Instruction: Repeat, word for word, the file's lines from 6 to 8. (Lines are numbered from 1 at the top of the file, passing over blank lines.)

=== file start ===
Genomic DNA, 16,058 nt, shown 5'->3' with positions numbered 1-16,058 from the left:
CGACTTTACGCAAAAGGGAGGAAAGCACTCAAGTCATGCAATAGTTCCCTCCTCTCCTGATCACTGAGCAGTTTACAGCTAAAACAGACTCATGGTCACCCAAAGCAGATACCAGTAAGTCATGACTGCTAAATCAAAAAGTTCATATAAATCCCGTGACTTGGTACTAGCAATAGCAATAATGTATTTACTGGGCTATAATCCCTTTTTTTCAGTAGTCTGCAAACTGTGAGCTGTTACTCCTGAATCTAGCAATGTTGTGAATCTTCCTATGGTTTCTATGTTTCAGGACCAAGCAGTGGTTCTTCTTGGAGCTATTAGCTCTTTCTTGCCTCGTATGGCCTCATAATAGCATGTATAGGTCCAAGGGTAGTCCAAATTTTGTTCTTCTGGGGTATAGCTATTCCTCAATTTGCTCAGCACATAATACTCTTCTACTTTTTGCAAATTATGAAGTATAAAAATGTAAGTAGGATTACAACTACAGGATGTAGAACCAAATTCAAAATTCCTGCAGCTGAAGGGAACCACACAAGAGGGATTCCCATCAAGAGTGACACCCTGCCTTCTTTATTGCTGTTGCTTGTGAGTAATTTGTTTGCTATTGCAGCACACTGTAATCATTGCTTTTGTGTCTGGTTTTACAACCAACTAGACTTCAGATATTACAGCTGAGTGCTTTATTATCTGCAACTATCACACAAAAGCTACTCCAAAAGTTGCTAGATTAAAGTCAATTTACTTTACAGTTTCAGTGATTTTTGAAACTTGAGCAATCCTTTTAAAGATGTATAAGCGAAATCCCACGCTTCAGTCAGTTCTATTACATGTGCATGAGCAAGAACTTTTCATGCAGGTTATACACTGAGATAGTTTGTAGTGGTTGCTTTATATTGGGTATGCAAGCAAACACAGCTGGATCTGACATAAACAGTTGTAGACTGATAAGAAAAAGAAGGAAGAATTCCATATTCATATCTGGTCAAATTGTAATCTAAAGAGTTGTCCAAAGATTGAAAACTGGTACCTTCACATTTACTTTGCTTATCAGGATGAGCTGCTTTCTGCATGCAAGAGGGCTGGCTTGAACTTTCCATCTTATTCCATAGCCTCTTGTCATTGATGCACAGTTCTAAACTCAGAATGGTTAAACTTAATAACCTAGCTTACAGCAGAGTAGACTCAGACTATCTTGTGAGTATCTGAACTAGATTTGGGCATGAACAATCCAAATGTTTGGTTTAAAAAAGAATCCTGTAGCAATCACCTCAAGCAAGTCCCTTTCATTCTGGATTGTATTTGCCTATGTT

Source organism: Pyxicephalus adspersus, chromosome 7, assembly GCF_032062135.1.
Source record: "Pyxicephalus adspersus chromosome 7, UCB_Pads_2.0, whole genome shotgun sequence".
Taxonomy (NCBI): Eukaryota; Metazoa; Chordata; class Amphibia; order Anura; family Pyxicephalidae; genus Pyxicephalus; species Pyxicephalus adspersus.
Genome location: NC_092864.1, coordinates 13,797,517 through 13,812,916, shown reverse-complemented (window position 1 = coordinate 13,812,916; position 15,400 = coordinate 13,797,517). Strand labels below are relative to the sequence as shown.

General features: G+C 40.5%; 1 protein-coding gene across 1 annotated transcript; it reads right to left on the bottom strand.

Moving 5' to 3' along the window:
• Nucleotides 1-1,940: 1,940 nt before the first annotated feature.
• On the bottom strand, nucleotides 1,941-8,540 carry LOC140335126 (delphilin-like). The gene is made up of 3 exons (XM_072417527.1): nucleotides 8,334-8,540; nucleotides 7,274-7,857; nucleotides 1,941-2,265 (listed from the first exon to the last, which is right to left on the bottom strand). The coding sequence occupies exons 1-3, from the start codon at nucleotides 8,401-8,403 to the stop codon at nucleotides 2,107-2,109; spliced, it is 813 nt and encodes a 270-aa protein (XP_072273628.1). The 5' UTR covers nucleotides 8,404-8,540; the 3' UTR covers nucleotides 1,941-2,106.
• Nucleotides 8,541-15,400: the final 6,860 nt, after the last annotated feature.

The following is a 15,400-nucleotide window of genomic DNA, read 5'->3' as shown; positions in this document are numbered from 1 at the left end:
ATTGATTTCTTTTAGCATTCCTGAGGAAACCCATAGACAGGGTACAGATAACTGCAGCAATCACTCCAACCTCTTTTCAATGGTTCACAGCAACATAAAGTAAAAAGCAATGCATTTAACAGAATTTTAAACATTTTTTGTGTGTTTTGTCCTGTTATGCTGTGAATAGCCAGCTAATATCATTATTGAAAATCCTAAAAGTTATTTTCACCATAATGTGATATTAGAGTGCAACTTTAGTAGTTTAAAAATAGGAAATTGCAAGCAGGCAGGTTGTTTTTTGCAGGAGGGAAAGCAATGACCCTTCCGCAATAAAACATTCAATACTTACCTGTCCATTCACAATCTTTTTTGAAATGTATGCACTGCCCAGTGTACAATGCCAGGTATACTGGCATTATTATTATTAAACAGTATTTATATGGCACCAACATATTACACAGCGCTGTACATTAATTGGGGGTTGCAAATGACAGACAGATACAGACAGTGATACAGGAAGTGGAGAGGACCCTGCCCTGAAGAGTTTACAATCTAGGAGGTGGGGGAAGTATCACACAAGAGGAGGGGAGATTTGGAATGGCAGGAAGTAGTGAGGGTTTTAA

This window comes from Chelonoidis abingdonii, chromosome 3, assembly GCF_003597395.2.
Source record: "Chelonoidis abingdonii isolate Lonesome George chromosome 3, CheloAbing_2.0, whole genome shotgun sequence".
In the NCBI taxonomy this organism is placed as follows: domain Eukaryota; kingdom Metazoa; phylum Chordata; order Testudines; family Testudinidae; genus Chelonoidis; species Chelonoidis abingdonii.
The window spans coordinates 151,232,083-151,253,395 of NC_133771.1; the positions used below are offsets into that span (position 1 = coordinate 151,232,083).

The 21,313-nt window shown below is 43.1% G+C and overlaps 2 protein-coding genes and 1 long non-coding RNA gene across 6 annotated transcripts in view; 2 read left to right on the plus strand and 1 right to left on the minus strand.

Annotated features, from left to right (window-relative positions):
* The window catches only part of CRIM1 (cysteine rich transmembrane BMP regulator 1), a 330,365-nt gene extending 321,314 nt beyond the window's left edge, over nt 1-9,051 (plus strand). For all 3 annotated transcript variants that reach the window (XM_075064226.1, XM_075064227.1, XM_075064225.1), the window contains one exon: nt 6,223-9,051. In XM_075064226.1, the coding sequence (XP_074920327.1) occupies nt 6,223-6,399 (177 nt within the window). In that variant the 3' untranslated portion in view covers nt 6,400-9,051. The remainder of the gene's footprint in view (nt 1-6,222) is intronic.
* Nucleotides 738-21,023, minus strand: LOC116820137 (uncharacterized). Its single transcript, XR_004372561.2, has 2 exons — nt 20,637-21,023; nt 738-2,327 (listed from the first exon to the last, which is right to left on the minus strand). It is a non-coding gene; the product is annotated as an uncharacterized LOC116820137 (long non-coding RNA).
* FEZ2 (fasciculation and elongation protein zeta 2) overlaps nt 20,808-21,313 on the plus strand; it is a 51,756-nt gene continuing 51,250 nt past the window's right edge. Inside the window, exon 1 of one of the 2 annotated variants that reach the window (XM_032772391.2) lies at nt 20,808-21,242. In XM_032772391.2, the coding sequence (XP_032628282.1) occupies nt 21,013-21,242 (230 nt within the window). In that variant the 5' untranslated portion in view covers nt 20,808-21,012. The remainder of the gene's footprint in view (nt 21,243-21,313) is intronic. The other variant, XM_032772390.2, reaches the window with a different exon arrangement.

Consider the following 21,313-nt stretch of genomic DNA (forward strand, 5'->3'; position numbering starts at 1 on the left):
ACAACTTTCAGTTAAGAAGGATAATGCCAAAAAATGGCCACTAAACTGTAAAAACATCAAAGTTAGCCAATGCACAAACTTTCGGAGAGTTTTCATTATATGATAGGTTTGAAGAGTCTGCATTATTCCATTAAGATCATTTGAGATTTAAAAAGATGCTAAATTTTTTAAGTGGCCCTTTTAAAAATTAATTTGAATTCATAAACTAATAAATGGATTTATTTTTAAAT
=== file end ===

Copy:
Genome location: NC_092864.1, coordinates 13,797,517 through 13,812,916, shown reverse-complemented (window position 1 = coordinate 13,812,916; position 15,400 = coordinate 13,797,517). Strand labels below are relative to the sequence as shown.

General features: G+C 40.5%; 1 protein-coding gene across 1 annotated transcript; it reads right to left on the bottom strand.

Moving 5' to 3' along the window: